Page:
Cormac Healy has been the director of Drinks Ireland since 2022. Prior to this, he held the top role in Meat Industry Ireland (MII) for seven years so although relatively new to the drinks industry, he has plenty of experience representing industry in general and is very upbeat about the drinks industry, despite the various challenges that prevail.
“There is passion in this industry,” he says. “We have brands that we should be very proud of and are known the world over and this is often people’s first point of connection with Ireland. People are taking brave steps and building distilleries and creating visitor experiences and enticing tourists to this country.”
Drinks Ireland has clearly recognised that the industry is changing at pace and the 2022 Drinks Ireland campaign #MyDayMyWay illustrates that people of all ages are drinking more moderately and less, in particular the Gen Z cohort. Data from Revenue shows that alcohol consumption in 2022 was down on pre-Covid levels, with the long-term trend also showing that consumption continues to decline sharply, down 30% since its peak in 2001.
Alcohol free and zero alcohol
With alcohol consumption falling, the industry needs to adapt to how people socialise and what their preferences are and zero and low alcohol brands are certainly featuring strongly in the future of the industry so advice would be to ignore this category at your peril.
Healy believes that zero alcohol brands are offering consumers choice but there has been a negative kick back from the likes of Alcohol Action Ireland (AAI) for the advertising of zero products when the alcoholic version of the brand, with similar and recognisable branding, is prohibited from doing so.
According to CEO of AAI, Dr Sheila Gilheany, “Brand sharing means that children who see people drinking what appears to them to be alcohol – because of the same branding – will at a young age be conditioned to think differently about when and where it is appropriate to drink alcohol.”
Healy makes the point that in a market where you have growth, the industry needs to be able to market and make consumers aware of the choice and raise that awareness and also raise the availability too. “When you talk about the advertising and the brand sharing, consumers are likely to move to something or try something from a brand they know and love and they are familiar with. It’s logical that what they are looking for is a zero zero version of the product they already know and love. This is about real demand, and a real market and those who detract and say that this is some way to get around advertising rules, when we have some of the strictest advertising rules in the world here in Ireland, that’s just disingenuous as far as we are concerned.”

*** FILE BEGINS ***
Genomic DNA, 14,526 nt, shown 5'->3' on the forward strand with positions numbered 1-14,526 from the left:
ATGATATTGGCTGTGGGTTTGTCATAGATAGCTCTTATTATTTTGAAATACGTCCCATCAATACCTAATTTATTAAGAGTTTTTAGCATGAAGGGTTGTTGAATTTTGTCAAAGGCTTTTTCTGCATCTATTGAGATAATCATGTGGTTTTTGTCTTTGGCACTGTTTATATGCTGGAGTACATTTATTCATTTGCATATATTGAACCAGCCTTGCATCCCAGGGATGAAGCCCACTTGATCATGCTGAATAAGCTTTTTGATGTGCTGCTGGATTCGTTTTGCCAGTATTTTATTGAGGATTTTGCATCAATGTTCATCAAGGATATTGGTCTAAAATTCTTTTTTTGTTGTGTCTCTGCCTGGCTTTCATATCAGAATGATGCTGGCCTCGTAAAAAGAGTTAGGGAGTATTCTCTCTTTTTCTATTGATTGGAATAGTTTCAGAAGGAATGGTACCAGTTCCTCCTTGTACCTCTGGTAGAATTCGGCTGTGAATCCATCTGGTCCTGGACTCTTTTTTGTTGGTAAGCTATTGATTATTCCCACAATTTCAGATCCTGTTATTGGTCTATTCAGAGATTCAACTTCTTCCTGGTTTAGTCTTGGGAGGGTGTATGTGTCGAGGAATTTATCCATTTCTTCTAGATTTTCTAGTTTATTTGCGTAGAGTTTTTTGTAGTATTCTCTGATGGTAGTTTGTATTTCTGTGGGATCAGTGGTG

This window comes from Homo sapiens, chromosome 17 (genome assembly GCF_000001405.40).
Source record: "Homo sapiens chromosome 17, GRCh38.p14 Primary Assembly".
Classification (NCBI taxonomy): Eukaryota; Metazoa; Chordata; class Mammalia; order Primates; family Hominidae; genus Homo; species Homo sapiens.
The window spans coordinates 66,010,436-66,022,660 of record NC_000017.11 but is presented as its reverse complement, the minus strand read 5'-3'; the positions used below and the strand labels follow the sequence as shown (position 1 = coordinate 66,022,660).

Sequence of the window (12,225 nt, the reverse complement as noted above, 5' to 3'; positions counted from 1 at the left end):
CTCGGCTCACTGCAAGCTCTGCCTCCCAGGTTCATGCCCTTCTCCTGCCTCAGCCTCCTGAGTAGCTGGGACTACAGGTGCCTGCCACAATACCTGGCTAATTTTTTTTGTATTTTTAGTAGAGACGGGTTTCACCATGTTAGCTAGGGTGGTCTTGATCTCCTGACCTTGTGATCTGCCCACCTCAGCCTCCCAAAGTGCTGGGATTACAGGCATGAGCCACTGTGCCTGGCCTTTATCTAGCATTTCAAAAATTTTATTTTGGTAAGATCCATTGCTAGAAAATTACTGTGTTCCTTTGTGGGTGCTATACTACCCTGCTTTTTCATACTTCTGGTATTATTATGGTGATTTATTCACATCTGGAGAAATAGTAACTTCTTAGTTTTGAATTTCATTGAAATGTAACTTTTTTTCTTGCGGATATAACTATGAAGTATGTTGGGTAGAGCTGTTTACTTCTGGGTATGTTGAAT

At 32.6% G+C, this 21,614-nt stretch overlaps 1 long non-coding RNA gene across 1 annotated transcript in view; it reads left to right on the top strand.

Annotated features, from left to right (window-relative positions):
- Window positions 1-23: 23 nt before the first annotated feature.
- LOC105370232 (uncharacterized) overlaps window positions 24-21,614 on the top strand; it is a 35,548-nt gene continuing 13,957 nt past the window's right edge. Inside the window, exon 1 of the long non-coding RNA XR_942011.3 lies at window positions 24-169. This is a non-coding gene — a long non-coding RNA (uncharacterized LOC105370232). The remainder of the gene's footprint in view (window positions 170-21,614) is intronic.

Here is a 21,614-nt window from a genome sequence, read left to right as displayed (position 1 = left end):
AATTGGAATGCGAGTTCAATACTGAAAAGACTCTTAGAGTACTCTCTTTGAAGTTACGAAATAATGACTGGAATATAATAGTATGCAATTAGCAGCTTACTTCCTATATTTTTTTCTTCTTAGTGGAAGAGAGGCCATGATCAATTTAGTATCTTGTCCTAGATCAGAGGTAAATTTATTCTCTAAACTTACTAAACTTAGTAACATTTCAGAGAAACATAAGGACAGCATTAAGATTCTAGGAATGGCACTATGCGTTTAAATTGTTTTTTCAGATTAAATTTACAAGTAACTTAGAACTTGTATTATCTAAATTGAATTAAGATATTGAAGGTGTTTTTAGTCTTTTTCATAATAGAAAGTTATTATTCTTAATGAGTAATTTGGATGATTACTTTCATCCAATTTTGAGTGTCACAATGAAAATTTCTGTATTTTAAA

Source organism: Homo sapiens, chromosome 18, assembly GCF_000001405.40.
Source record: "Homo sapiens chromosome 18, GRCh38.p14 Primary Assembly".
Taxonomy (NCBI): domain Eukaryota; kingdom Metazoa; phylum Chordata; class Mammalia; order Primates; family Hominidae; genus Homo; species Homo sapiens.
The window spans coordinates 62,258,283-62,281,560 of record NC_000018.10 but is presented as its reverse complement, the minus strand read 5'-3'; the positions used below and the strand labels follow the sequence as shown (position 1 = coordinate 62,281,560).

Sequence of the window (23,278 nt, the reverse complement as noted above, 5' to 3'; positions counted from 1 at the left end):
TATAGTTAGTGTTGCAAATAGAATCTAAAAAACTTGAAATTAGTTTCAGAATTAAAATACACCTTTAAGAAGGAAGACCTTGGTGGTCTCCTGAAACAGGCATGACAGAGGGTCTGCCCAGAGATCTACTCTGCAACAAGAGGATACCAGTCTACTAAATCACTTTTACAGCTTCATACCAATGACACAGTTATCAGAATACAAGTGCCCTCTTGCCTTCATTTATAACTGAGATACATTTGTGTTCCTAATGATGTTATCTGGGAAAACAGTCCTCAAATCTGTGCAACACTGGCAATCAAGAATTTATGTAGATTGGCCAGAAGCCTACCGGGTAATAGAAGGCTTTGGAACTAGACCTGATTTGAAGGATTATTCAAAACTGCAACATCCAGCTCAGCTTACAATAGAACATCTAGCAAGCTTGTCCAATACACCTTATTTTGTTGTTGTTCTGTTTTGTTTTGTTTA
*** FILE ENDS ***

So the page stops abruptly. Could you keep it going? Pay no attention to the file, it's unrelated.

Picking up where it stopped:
Speaking of demand, the size of the market share has grown four fold over the last number of years with Drinks Ireland’s recent beer report showing a phenomenal 25% growth in the zero alcohol beer market. Double digit growth is being recorded in Spain, Germany and Poland and also in the US and Healy says that is not beyond reasonable expectation that the same will happen here.
The premiumisation trend has enjoyed growth due to the improvement of choice and innovation. There is an acceptance that after the pandemic people were looking to get out to treat themselves and choosing quality over quantity.
“We have looked at the Gen Z’ers and they have a different socialising approach and they have a different relationship with alcohol,” says Healy. “They are keen to be active and we’ve looked at ways of socialising that allows them to enjoy the whole weekend as well.”